Demand for COVID-19 vaccinations has seen a sharp decline in Miami County in recent days, leaving officials struggling to fill appointments at their daily vaccination clinics.

“There are a lot of vaccinations that need to be done in Miami County if we are going to achieve herd immunity,” Dr. Tom Guthrie, with the county’s board of health, told the Tribune on Monday.

Nancy Lewis, a coordinator who works with scheduling for the county health department said the vaccine team had plans for a mass vaccination clinic on Saturday with 600 doses of the Moderna vaccine available.

“Right now we only have seven patients scheduled,” she said.

Those patients, she said, have been combined to appointments in the morning hours, leaving the vaccination team free to head out of town to do a mass vaccination clinic for a company later the afternoon just so the vaccine doses get used and don’t go to waste.

Lewis said it is the first sharp decline that the team has seen since doses became available to the public.

Tuesday, she said, they had 150 doses available to be administered. They would likely hit that mark, she said, but by Wednesday they expected to drop below 100 doses administered.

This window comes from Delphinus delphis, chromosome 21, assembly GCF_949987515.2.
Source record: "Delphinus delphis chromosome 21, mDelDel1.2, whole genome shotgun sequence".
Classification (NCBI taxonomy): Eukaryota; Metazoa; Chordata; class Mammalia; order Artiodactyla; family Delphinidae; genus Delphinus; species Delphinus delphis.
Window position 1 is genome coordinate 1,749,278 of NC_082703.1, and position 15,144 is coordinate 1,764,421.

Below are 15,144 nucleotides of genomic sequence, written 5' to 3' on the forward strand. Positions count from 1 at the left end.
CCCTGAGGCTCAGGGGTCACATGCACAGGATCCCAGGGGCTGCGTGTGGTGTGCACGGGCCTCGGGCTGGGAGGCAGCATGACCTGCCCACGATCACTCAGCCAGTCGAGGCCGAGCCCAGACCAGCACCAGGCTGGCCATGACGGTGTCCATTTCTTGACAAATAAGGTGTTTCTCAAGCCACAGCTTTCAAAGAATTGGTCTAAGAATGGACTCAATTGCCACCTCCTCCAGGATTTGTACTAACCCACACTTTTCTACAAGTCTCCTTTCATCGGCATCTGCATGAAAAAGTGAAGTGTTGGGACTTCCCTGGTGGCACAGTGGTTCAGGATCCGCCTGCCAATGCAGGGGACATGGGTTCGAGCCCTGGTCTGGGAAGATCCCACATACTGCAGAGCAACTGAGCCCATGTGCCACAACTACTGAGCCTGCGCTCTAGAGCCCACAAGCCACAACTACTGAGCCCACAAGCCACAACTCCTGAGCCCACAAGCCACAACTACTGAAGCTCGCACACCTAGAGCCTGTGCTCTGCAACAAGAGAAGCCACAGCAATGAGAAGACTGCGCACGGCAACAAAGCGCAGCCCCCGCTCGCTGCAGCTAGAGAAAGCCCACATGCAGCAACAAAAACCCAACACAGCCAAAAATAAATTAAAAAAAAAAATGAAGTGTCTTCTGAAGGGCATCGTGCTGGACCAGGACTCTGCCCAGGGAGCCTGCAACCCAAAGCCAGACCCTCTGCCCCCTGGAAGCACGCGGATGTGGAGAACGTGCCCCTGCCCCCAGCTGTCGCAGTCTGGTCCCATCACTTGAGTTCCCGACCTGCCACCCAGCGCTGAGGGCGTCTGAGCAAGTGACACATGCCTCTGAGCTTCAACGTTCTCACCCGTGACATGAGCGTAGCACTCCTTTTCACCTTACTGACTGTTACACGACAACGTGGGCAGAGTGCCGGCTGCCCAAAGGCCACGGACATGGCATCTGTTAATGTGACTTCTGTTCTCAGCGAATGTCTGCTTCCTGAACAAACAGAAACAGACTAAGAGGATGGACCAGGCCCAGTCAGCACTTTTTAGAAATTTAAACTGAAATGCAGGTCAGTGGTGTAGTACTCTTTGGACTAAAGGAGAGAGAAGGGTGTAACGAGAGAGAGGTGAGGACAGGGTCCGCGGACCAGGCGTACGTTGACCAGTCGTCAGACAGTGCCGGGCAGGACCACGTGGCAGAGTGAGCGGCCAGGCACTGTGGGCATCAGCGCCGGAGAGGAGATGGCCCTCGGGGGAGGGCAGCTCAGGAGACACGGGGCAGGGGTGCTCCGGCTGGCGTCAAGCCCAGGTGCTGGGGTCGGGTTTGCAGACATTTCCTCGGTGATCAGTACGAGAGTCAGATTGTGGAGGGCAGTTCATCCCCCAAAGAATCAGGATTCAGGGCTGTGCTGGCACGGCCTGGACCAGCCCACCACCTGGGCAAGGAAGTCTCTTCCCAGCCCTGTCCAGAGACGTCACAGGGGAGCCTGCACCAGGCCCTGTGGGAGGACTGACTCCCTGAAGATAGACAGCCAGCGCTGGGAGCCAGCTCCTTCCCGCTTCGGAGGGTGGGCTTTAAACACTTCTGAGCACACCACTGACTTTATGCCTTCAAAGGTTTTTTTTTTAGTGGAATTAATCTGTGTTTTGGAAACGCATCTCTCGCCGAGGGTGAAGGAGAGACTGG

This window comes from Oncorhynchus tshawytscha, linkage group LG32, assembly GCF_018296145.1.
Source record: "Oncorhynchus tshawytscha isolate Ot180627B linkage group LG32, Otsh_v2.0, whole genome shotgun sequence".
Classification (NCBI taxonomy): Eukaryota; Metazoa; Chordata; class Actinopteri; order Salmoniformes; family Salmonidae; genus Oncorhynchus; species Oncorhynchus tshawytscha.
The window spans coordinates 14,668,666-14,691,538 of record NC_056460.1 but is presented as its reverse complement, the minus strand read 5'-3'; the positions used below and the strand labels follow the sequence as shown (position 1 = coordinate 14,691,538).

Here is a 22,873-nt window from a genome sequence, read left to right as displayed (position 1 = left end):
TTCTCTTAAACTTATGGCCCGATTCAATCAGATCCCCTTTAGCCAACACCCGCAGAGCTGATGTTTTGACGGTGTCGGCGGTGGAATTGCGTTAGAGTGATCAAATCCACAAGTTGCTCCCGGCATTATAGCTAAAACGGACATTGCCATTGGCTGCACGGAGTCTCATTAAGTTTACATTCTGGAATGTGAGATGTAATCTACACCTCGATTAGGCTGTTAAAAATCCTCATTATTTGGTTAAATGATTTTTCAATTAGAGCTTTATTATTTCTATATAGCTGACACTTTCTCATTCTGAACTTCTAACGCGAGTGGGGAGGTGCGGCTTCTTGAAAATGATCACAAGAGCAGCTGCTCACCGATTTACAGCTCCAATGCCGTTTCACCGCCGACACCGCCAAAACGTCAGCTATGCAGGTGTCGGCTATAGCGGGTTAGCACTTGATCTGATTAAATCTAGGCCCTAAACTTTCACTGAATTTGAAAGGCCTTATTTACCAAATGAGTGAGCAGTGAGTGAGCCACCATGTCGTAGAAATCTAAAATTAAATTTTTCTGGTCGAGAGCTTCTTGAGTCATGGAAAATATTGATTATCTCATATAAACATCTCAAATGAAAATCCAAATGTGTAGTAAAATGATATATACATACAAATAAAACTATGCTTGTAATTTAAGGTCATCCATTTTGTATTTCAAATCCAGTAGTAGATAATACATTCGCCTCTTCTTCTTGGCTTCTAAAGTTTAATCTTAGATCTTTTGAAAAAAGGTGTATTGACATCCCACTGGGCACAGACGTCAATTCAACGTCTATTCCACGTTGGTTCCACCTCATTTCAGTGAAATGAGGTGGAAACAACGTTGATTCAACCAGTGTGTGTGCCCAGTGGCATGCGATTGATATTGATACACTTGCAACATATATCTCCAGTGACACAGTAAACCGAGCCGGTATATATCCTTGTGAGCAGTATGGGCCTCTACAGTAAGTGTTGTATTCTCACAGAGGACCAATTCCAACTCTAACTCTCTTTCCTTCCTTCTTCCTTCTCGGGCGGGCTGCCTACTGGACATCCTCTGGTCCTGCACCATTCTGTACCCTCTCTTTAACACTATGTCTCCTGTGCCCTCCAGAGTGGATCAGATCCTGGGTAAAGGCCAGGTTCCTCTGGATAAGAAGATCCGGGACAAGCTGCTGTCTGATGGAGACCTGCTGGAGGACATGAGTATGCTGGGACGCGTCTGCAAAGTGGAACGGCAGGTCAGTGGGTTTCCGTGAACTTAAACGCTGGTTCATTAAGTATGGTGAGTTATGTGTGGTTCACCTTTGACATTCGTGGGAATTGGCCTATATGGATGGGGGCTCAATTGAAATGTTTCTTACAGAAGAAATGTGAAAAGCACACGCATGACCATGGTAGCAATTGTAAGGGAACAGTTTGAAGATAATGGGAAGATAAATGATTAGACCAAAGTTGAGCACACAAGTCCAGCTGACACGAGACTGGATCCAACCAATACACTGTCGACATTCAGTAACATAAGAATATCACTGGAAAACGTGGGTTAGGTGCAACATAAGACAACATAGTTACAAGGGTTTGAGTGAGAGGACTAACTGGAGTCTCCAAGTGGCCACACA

“Thursday it drops to 56,” she said. “So we are steadily (on) a real big decline during our week,” she said.

As of Tuesday afternoon, 7,800 of Miami County’s roughly 35,000 residents had received at least their first dose of an available vaccine. Of those, 5,566 had been fully vaccinated, according to state data.

Dr. James Rudolph, the county’s new health officer, who just took over at the start of this week, said the challenge now is to convince those who have not been vaccinated to do so, because many of those remaining either don’t think they need to be or are otherwise resistant to the idea.

“I think our biggest problem is getting word out to the community,” he said. “These are going to be tough sells.”